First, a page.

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Saint of the Day—available on the iPhone!

Saint of the Day
Catholic saints are holy people and human people who lived extraordinary lives. Each saint the Church honors responded to God's invitation to use his or her unique gifts. God calls each one of us to be a saint. Click here to receive Saint of the Day in your email.

April 30
St. Joseph Benedict Cottolengo
(1786-1842)


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In some ways Joseph exemplified St. Francis’ advice, "Let us begin to serve the Lord God, for up to now we have made little or no progress" (1 Celano, #103).

Joseph was the eldest of 12 children. Born in Piedmont, he was ordained for the Diocese of Turin in 1811. Frail health and difficulty in school were obstacles he overcame to reach ordination.

During Joseph’s lifetime Italy was torn by civil war while the poor and the sick suffered from neglect. Inspired by reading the life of St. Vincent de Paul and moved by the human suffering all around him, Joseph rented some rooms to nurse the sick of his parish and recruited local young women to serve as staff.

In 1832 at Voldocco, Joseph founded the House of Providence which served many different groups (the sick, the elderly, students, the mentally ill, the blind). All of this was financed by contributions. Popularly called "the University of Charity," this testimonial to God’s goodness was serving 8,000 people by the time of Joseph’s beatification in 1917.

To carry on his work, Joseph organized two religious communities, the Brothers of St. Vincent de Paul and the Sisters of St. Vincent de Paul. Joseph, who had joined the Secular Franciscans as a young man, was canonized in 1934.



Comment:

How do we know God’s will for us? Is that will static? Joseph did not begin the work for which he is most famous until 21 years after his ordination. Years of praying and searching certainly kept Joseph alert to God’s call. However well we have responded to our neighbor’s need in the past, God is surely calling us to greater generosity. That must have been what Francis meant when he said, "Let us begin to serve the Lord God."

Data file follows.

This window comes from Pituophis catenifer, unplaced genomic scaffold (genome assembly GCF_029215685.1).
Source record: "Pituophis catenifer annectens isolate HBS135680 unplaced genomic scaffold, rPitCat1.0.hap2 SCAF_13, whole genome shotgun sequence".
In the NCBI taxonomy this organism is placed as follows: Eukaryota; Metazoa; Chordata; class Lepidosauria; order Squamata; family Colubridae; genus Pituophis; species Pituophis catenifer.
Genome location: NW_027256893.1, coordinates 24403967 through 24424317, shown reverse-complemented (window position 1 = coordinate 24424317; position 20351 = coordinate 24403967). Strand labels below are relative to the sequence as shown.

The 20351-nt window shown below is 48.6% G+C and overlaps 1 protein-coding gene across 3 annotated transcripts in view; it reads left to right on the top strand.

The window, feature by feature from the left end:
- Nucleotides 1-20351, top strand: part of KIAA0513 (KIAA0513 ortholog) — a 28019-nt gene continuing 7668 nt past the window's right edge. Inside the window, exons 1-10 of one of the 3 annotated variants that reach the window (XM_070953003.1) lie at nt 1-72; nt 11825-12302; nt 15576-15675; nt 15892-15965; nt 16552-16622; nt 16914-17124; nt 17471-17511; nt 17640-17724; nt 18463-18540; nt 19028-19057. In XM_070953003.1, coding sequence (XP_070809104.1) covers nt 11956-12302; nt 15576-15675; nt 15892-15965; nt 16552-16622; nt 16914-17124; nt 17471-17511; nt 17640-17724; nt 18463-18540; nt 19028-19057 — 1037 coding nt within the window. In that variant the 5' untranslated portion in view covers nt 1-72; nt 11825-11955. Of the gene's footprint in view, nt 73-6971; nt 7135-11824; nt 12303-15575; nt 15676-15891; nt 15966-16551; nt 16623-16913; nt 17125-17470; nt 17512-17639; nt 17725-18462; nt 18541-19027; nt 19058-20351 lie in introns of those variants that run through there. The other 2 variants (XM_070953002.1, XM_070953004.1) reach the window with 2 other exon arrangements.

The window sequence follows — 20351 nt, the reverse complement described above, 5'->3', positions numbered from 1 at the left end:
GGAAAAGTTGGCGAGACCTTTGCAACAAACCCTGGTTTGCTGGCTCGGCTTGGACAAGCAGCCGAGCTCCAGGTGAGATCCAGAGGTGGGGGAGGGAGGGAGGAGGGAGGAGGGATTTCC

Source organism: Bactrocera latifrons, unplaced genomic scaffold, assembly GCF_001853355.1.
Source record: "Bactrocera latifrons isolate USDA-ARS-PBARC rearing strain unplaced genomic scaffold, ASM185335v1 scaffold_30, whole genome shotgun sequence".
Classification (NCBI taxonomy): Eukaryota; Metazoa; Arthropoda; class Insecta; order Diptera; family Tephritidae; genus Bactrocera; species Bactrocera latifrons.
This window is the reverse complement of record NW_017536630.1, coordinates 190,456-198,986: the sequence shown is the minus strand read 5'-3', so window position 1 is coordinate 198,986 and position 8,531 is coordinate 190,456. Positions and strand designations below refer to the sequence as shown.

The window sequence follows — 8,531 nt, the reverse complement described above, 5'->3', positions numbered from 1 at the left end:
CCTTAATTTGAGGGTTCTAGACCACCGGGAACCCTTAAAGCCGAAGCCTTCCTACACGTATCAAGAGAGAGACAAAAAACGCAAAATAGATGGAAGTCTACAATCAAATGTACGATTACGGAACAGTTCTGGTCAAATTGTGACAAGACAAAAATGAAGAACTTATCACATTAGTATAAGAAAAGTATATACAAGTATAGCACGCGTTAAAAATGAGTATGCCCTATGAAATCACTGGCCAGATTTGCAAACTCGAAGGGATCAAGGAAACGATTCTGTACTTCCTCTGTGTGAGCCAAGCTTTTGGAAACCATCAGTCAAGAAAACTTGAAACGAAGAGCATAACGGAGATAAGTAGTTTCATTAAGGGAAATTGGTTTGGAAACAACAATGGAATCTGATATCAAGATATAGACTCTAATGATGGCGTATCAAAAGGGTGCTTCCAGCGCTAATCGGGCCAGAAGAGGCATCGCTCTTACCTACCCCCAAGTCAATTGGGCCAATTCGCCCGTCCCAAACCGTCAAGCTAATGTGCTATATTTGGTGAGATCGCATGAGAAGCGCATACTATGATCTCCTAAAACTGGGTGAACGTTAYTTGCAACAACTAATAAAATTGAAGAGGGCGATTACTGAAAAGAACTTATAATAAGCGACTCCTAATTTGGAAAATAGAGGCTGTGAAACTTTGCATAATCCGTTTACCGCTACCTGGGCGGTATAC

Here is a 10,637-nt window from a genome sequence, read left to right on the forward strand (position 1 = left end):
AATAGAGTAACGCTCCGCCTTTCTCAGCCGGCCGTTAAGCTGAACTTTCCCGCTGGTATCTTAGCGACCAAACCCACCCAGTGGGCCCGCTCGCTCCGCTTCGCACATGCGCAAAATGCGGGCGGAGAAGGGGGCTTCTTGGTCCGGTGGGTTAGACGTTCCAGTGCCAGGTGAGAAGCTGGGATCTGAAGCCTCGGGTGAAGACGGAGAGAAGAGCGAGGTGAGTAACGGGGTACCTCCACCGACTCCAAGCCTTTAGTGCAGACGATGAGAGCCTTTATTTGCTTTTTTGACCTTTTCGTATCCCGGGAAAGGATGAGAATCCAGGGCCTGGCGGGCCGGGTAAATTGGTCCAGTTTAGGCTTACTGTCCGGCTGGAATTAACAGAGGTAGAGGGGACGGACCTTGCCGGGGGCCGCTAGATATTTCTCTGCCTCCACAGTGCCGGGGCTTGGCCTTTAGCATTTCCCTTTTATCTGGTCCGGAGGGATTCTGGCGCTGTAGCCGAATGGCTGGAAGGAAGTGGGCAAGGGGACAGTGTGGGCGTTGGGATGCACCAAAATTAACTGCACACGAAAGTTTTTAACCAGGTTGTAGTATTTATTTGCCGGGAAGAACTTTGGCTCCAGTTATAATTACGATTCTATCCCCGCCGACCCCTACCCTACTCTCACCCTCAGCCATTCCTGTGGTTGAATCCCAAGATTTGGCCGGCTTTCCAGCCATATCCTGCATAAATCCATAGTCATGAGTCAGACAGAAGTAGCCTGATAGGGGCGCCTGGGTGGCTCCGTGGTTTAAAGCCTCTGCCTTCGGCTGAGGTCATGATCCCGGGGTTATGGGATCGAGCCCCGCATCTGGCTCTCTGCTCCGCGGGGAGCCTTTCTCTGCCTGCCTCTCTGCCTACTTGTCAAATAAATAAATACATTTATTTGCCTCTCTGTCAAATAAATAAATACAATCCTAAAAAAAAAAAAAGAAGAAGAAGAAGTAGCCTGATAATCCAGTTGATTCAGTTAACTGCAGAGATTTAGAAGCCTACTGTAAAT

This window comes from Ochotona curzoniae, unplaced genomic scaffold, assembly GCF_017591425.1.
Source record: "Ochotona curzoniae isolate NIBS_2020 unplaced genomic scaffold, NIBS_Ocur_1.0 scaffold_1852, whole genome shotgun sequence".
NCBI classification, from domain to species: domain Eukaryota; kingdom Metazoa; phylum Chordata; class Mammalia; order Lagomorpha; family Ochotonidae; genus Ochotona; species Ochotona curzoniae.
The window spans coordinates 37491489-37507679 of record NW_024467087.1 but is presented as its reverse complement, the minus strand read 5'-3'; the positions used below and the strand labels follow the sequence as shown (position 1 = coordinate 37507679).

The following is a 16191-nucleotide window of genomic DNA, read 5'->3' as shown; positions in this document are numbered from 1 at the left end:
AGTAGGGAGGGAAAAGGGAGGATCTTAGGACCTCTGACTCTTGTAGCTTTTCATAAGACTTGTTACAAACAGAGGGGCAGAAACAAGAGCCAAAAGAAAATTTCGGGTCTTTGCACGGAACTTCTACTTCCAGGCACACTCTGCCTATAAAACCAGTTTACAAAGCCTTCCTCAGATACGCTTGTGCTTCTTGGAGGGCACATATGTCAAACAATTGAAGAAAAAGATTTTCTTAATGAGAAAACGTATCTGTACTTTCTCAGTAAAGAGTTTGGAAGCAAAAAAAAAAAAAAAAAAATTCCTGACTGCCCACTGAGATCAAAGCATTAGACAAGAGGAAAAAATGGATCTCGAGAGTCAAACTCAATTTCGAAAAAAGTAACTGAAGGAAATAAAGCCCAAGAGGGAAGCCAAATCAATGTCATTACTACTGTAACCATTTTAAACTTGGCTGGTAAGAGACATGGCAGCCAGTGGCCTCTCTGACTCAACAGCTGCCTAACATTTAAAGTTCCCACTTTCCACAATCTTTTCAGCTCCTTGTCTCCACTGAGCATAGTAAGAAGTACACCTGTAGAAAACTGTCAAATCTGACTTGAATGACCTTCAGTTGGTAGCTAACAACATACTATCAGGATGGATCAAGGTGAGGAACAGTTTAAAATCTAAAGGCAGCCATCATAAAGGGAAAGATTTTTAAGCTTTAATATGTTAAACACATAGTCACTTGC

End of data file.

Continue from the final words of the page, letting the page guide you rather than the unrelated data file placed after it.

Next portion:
Quote:

"Almighty, eternal, just and merciful God, grant us in our misery that we may do for your sake alone what we know you want us to do, and always want what pleases you; so that, cleansed and enlightened interiorly and fired with the ardor of the Holy Spirit, we may be able to follow in the footsteps of your Son, our Lord Jesus Christ, and so make our way to you, Most High, by your grace alone" (St. Francis, Letter to a Chapter).


Saint of the Day
Lives, Lessons and Feast
By Leonard Foley, O.F.M.; revised by Pat McCloskey, O.F.M.



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All Saints: The earliest certain observance of a feast in honor of all the saints is an early fourth-century commemoration of "all the martyrs." In the early seventh century, after successive waves of invaders plundered the catacombs, Pope Boniface IV gathered up some 28 wagonloads of bones and reinterred them beneath the Pantheon, a Roman temple dedicated to all the gods. The pope rededicated the shrine as a Christian church. According to Venerable Bede, the pope intended "that the memory of all the saints might in the future be honored in the place which had formerly been dedicated to the worship not of gods but of demons" (<i>On the Calculation of Time</i>). 
<p>But the rededication of the Pantheon, like the earlier commemoration of all the martyrs, occurred in May. Many Eastern Churches still honor all the saints in the spring, either during the Easter season or immediately after Pentecost. </p><p>How the Western Church came to celebrate this feast, now recognized as a solemnity, in November is a puzzle to historians. The Anglo-Saxon theologian Alcuin observed the feast on November 1 in 800, as did his friend Arno, Bishop of Salzburg. Rome finally adopted that date in the ninth century.</p> American Catholic Blog Touch can be an act of kindness when someone is dying. If you visit a sick person and find that you are at a loss for words, reach out and touch her hand.

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